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disjointness of '() and #f

    Another factor arguing for disjointness has been raised but unstated for
    some time.  Disjointness [(eq? '() #f) -> #f] is much easier to explain
    to students as it accords with their intuitive notions.  There are areas
    where Scheme differs from naive intuition for deep reasons (e.g.
    exactness).  It would be nice to be able to concentrate on areas where
    there really are deep issues rather than areas of happenstance.

This comes from a very widespread way of teaching things that will
ultimately lead to confusion about lists and pairs.  The problem is
that typically lists are introduced as primitive or quasi-primitive
types and then students get confused when they start playing with both
lists and pairs.

The most consistent way that I've seen to avoid the whole problem
altogether is to do the following (which is the approach mainly
followed in SICP):

Pairs are primitive, lists are not.
cons, car, and cdr operate exclusively on pairs.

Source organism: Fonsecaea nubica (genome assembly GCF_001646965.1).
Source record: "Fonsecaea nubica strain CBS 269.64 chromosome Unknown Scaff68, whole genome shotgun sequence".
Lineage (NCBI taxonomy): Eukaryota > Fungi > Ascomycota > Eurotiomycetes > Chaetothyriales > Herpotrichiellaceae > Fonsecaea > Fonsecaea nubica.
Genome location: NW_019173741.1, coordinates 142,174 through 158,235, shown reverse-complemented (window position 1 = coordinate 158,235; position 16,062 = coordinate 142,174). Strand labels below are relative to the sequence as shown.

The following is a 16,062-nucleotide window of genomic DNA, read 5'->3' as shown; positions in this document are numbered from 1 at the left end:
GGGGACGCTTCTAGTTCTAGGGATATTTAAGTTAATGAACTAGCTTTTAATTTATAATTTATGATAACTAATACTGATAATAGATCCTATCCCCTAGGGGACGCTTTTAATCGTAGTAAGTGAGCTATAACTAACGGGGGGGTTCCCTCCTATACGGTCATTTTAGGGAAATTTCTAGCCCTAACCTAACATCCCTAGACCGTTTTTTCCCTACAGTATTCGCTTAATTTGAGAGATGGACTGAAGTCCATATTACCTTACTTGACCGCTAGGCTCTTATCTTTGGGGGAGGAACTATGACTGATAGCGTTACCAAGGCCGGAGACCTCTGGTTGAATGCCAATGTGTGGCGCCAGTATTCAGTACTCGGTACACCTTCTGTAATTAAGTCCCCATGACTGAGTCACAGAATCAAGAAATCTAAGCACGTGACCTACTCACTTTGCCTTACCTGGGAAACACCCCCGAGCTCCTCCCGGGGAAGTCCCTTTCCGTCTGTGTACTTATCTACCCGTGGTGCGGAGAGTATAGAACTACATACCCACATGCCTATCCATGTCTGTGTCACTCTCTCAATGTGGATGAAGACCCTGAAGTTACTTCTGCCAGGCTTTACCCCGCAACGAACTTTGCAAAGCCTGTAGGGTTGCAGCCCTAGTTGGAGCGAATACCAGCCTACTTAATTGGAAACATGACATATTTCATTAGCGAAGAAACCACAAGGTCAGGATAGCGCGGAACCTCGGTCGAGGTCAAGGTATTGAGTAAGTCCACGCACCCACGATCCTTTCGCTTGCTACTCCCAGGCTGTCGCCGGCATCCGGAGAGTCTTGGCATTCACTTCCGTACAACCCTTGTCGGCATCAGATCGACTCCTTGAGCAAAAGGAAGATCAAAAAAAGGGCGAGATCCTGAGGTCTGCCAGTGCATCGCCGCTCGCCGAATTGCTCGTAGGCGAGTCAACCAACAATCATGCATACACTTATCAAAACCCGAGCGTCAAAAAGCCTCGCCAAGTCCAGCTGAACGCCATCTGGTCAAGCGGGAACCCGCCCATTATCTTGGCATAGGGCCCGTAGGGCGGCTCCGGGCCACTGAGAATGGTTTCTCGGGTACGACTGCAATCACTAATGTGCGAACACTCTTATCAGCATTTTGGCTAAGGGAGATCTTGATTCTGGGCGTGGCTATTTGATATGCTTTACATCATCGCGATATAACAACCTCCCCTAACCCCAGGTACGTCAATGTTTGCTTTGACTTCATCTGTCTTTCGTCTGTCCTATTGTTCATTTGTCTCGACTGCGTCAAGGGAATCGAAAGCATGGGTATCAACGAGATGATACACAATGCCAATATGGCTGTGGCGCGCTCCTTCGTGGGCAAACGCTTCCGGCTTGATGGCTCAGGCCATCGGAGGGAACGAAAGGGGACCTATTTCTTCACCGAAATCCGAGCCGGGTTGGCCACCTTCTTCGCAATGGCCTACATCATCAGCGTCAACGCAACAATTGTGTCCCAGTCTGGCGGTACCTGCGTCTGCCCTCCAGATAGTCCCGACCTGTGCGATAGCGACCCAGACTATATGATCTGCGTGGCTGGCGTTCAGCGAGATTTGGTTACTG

As a convention, we build lists on top of them by distinguishing some
arbitrary object as the end of all lists and the empty list.  I don't
advocate for this distinguished object to be #f, I just don't want you
to force me to have a magic object just for this purpose.  #f happens
to be a convenient such object to choose.  It is only a convention
that can be violated at any time.

The confusion comes because the WRITE procedure is byassed towards
lists, and furthermore in some implementations where (eq? '() #f) is
true, #f prints as "()".  I think the printer is at fault, since the
essential (not conventional) meaning of this object is as #f, not as

    Jinx, if you can explain to my simple self why you cannot redefine a
    scheme implementation which follows the standard to do what you want in
    this case, please do so.  If not, I request that you remove your

You can obviously do the same yourself by redefining all list
operations.  The situation is symmetric.  

I don't want to force you to make them eq?  I just don't want you to
force me to make them distinct.

I thought we had stopped arguing about this one a while ago.  Please
let things be.